Since the earlier 1980s, China has been opening up to the world as it adopted economic reform aimed at building a market economy. Hot money floods in. Various products are exported to the world. Cable TVs, radio stations and newspapers mushroom. Like Americans, Koreans and Japanese do, youngsters in Chinese cities wear almost the same excessively big T-shirts and baggy pants, and have their hair dyed in all kinds of colors.
But if you think the door is completely open and everything flows freely, you are wrong. In China, if you type in www.time.com
on a computer connected to the Internet, you will find no page can be opened. If you try to tune in to the short-wave program of the Voice of America in Chinese language, you hear the Voice engulfed in noisy play of a Chinese woodwind instrument called suona. If you walk out of the luxury hotel and visit a Chinese friend’s home, you will find channels like CNN or BBC are no longer seen. It is not that the Internet connection breaks down, or the radio signals are too weak, or the Chinese people do not want to watch the satellite news program. They are simply blocked, jammed or cut off from Chinese people.
The Time magazine is believed to be hostile to the ruling Communist Party of China. The VOA is seen as a foreign mouthpiece “dreaming of peacefully transforming China into a capitalist country.” As for CNN or BBC, I don’t know. Any organization which wants to install a satellite disc, like a university or a newspaper, must first apply for a license from China Radio and Television Broadcast Bureau. The ordinary citizens? No way.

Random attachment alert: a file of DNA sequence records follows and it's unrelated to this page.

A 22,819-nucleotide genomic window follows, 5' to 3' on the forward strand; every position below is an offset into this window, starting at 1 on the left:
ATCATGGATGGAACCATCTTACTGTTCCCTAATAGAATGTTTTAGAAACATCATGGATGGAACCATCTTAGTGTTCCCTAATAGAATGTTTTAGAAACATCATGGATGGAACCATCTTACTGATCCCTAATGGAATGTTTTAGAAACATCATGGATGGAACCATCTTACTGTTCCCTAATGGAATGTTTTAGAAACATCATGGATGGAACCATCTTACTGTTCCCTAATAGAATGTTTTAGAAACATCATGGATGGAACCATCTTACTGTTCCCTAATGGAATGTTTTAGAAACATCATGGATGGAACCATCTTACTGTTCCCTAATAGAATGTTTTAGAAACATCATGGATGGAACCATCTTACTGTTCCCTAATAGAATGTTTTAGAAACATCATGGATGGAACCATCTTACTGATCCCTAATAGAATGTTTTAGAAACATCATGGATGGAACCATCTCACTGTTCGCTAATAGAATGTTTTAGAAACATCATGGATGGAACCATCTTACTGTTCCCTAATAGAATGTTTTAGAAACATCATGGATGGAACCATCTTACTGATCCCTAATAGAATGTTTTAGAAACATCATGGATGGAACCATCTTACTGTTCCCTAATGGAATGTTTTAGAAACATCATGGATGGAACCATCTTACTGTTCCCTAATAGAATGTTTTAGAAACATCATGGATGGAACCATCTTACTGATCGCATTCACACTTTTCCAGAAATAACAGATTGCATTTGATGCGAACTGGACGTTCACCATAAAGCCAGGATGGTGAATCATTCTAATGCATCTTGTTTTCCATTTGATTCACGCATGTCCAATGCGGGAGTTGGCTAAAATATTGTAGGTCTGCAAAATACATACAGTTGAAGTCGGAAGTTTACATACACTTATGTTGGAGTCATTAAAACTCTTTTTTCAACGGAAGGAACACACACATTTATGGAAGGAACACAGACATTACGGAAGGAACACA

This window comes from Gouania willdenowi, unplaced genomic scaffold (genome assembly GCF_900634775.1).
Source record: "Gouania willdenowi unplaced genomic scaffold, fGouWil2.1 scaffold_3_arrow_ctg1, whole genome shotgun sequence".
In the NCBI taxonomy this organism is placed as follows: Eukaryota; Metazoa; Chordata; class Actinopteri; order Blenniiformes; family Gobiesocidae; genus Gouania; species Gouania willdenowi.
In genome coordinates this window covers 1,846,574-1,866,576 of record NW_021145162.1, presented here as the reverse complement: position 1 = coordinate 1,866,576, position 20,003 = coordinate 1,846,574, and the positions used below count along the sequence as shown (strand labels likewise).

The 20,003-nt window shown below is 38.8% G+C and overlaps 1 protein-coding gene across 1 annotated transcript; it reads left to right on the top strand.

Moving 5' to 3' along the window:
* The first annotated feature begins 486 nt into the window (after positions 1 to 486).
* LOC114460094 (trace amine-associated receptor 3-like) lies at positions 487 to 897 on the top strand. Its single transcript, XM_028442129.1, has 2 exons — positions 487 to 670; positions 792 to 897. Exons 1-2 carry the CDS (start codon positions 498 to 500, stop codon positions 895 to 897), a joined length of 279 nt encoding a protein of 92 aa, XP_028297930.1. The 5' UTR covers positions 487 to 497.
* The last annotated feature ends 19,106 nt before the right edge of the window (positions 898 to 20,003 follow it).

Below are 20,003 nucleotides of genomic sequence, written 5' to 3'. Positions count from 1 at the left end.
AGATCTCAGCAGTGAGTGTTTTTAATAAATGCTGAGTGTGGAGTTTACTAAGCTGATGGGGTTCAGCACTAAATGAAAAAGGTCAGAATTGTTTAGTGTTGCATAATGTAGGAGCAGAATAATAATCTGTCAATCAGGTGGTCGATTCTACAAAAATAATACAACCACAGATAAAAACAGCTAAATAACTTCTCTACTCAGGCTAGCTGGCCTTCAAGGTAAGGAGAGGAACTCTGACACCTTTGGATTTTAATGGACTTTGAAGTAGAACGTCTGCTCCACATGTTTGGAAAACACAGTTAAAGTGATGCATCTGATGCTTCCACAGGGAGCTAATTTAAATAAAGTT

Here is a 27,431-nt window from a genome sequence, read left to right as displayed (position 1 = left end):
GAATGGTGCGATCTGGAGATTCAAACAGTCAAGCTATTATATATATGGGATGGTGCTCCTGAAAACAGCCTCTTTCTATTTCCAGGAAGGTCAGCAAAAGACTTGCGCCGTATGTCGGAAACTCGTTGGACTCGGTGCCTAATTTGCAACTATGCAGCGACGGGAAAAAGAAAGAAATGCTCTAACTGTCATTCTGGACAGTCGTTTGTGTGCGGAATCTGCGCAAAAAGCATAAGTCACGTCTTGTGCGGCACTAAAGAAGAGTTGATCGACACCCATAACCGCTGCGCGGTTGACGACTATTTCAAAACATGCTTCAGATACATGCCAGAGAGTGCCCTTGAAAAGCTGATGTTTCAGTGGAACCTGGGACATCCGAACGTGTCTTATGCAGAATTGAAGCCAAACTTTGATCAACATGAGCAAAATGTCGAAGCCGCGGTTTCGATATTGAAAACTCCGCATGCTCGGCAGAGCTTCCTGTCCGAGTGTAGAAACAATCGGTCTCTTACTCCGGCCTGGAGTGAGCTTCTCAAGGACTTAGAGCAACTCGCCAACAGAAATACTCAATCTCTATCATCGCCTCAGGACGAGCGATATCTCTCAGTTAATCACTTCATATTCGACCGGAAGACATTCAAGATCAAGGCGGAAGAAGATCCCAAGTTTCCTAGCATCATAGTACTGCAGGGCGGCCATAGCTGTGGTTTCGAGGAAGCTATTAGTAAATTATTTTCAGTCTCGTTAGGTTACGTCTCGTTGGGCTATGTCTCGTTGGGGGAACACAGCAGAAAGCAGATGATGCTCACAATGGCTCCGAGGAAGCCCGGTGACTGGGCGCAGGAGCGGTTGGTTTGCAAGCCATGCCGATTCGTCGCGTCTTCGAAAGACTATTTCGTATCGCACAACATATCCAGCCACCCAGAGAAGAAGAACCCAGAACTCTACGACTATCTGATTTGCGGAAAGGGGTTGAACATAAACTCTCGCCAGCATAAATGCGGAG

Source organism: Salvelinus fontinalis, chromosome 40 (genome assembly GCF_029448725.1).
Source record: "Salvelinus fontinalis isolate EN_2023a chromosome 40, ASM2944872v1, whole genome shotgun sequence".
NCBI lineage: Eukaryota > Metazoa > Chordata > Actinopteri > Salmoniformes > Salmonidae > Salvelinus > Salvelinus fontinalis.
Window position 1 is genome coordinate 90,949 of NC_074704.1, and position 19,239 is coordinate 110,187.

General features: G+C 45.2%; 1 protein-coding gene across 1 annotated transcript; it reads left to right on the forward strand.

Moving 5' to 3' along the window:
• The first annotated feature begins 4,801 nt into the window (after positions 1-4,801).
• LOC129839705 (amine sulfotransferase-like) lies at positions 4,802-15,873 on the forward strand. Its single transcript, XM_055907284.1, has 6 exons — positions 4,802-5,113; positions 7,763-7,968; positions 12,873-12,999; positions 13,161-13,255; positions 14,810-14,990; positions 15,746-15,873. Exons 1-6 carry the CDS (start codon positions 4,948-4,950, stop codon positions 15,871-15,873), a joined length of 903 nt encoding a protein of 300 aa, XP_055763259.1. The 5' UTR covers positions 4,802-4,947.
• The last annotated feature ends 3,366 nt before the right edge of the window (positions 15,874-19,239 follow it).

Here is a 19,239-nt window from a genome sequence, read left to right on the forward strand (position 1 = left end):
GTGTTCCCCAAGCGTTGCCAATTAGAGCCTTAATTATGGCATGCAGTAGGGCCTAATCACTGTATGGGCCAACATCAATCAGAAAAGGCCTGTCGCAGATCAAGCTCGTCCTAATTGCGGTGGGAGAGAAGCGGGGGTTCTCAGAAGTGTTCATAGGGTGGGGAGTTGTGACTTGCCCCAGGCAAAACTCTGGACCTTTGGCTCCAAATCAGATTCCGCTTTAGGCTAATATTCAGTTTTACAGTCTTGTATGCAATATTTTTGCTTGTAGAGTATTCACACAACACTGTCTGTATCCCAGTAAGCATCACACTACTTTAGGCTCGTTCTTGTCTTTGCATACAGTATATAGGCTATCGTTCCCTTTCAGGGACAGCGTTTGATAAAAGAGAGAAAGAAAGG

Do you think the Chinese people are just credulous fools that anybody could talk them into rebelling against the authority? Are the reports on American media really so malicious or ill-minded, or are they merely biased or lacking objectivity? Ok. If the cold-war sentiment of keeping on watch of anti-Communism intentions makes some sense, what about the censorship among our own people?
When covering news about the state leaders, the mass media can comment nothing but report what they said. They are afraid to “make political mistakes.” In Internet chatrooms or message boards, words like democracy or the former president’s name Jiang Zemin will be automatically deleted or the whole message blocked. The ban does not only apply to politics. The initial number of people infected with SARS (severe acute respiratory syndrome), for example, was not disclosed at first last year until rumors of the deadly disease flew all over and a doctor stood out to tell the truth to foreign media. Why are they doing this? This time, the catchword is stability.
“Stability prevails over everything,” China’s paramount former leader stated. It is true that a stable and peaceful political environment will guarantee the continuing growth of economy and improvement of people’s living standards. But the Chinese government apparently lacks confidence of its people. They do not understand that in a open world, information from not only the positive side, but also the negative side, will do no harm to a society governed by the law. The balanced reports will only help people sharpen their eyes and make their own conclusion of right or wrong.
Chinese journalistic theory, mouthpiece and tool